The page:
The Fatal Glass of Beer (1933 film)
|The Fatal Glass of Beer|
|Directed by||Clyde Bruckman|
|Produced by||Mack Sennett|
|Written by||W. C. Fields|
|Starring||W. C. Fields|
Mack Sennett Productions
|Distributed by||Paramount Pictures|
The Fatal Glass of Beer (1933) is an American pre-Code short film starring W. C. Fields, produced by Mack Sennett, and released theatrically by Paramount Pictures. Written by Fields and directed by Clyde Bruckman, the film is a parody of rugged stage melodramas set in the Yukon.
Ma and Pa Snavely live in a wooden hut in the Yukon. Many years before, their son Chester left for the big city and became involved in crime after "the fatal glass of beer". He returns home after getting out of prison, and promises his father not to tell his Mother what he really did. He makes the same promise to his Mother. They both chase him out of the house.
Pa Snavely, as portrayed by Fields, serenades a Royal Canadian Mounted Police officer with "The Fatal Glass of Beer", a mournful song detailing the evils of foul drink and bad companions in the big city. A zither accompaniment recorded for the film seldom matches the vocal, because Fields subtly changes keys when the zither does not, resulting in a humorously off-key effect.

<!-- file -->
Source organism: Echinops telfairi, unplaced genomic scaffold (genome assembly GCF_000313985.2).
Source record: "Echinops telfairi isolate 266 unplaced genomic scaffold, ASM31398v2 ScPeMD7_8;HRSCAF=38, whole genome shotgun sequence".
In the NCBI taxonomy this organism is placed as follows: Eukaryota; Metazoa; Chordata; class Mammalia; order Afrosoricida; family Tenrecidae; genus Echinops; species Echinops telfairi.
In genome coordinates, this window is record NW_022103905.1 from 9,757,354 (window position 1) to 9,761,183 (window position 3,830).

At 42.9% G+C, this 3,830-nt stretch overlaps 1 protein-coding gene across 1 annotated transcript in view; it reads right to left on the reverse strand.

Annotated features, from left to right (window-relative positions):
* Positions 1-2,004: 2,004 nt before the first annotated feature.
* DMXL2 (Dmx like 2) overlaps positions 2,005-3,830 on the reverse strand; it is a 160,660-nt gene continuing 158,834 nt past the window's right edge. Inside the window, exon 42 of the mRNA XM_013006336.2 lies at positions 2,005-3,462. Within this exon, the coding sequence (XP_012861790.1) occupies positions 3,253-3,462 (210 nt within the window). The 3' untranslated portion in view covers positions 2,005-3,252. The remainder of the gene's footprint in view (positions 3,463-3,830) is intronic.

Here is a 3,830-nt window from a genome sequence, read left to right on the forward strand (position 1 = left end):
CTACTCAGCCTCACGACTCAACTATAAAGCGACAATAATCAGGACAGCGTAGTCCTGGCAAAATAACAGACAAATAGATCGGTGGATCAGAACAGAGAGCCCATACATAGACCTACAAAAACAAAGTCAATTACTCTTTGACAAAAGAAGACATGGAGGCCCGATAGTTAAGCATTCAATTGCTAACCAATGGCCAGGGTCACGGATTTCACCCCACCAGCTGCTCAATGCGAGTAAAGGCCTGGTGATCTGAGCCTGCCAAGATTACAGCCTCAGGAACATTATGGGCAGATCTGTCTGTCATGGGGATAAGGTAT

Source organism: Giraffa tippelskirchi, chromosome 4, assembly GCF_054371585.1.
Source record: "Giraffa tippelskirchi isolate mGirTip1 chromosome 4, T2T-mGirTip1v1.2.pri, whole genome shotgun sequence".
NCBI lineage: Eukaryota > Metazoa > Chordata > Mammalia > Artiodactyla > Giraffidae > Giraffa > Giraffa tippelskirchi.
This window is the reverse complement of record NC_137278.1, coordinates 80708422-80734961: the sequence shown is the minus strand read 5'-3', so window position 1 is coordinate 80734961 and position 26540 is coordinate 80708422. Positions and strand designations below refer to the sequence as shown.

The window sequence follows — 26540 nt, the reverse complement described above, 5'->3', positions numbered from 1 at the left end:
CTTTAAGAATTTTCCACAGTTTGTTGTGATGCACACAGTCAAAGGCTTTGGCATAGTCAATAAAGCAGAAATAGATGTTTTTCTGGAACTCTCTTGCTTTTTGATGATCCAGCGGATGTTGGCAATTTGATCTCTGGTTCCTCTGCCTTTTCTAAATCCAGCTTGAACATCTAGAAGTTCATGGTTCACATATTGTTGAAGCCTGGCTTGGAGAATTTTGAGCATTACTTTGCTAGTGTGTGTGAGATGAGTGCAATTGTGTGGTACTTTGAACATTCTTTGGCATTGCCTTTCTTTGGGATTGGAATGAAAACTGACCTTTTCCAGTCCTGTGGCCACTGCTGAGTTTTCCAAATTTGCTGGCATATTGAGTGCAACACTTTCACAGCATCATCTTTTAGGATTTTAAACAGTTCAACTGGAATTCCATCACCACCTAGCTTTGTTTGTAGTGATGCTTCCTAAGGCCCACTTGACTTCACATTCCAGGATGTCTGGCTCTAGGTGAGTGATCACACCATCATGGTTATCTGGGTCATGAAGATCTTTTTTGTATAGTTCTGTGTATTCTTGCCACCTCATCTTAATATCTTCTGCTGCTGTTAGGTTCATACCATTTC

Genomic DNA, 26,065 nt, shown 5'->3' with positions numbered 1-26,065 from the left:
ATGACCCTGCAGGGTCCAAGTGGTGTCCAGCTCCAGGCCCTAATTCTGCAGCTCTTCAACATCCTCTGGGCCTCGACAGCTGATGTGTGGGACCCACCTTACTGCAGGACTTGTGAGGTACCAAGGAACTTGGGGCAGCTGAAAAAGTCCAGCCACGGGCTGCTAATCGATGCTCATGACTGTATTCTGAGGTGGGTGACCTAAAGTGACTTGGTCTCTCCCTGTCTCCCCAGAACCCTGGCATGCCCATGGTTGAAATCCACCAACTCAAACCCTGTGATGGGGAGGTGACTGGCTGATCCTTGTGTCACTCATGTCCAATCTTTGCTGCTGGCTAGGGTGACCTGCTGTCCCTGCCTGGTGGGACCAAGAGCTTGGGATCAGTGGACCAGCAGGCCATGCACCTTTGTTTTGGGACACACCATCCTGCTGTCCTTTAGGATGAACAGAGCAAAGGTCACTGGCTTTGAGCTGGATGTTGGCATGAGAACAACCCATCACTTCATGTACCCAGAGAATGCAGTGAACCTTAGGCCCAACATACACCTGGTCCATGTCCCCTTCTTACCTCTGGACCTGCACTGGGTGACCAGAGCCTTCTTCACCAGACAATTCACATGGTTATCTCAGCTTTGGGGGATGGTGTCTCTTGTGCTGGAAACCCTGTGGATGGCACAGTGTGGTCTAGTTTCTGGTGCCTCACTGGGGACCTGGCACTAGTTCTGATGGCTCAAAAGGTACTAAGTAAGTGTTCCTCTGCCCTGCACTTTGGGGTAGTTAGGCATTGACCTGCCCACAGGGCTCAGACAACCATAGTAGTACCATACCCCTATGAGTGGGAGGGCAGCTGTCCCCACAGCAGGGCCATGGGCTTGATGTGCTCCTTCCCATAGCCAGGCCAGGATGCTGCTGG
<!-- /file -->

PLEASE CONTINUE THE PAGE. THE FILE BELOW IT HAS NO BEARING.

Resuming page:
Fields emphasizes the stagey satire by striking various poses and being overly theatrical with the dialogue. The most famous gag has Fields opening the cabin door periodically and exclaiming, "And it ain't a fit night out for man or beast!", with some obviously fake snow thrown into his face a moment later. He would reprise that gag during the "play-within-the-play" in The Old Fashioned Way (1934).
- W. C. Fields as Pa Snavely
- Rosemary Theby as Ma Snavely
- George Chandler as Chester Snavely, their son
- Richard Cramer as Constable Posthlewhistle, Royal Canadian Mounted Police
- The Fatal Glass of Beer is one of three W. C. Fields short films that fell into the public domain after the copyright lapsed in the 1960s (the other two being The Dentist and The Golf Specialist). As such, these three films frequently appear on inexpensive video or DVD compilations.
- This sketch was originally a stage play and was not filmed until 1933. This is evidenced with a wanted poster of Fields in a Yukon prospector's outfit, as seen in The Golf Specialist.
- Clive James referenced the film in his television criticism column for The Observer, collected in The Crystal Bucket, criticising a 1978 British television production of Wuthering Heights (which he called "Wuthering Depths" and "The blithering pits") for its cheap production values.
Purporting to be in Alaska, Fields continually goes to the door, declaring "it ain't a fit night out for man or beast", only to be hit with a bucket of snow.
Heathcliff: "It ain't a fit night out for man nor beast, Kathy." Phwoosh!
- The Fatal Glass of Beer on IMDb
- The short film The Fatal Glass of Beer is available for free download at the Internet Archive
- "The Fatal Glass of Beer". youtube.com. Retrieved February 22, 2014. Running time 18 minutes 27 seconds.
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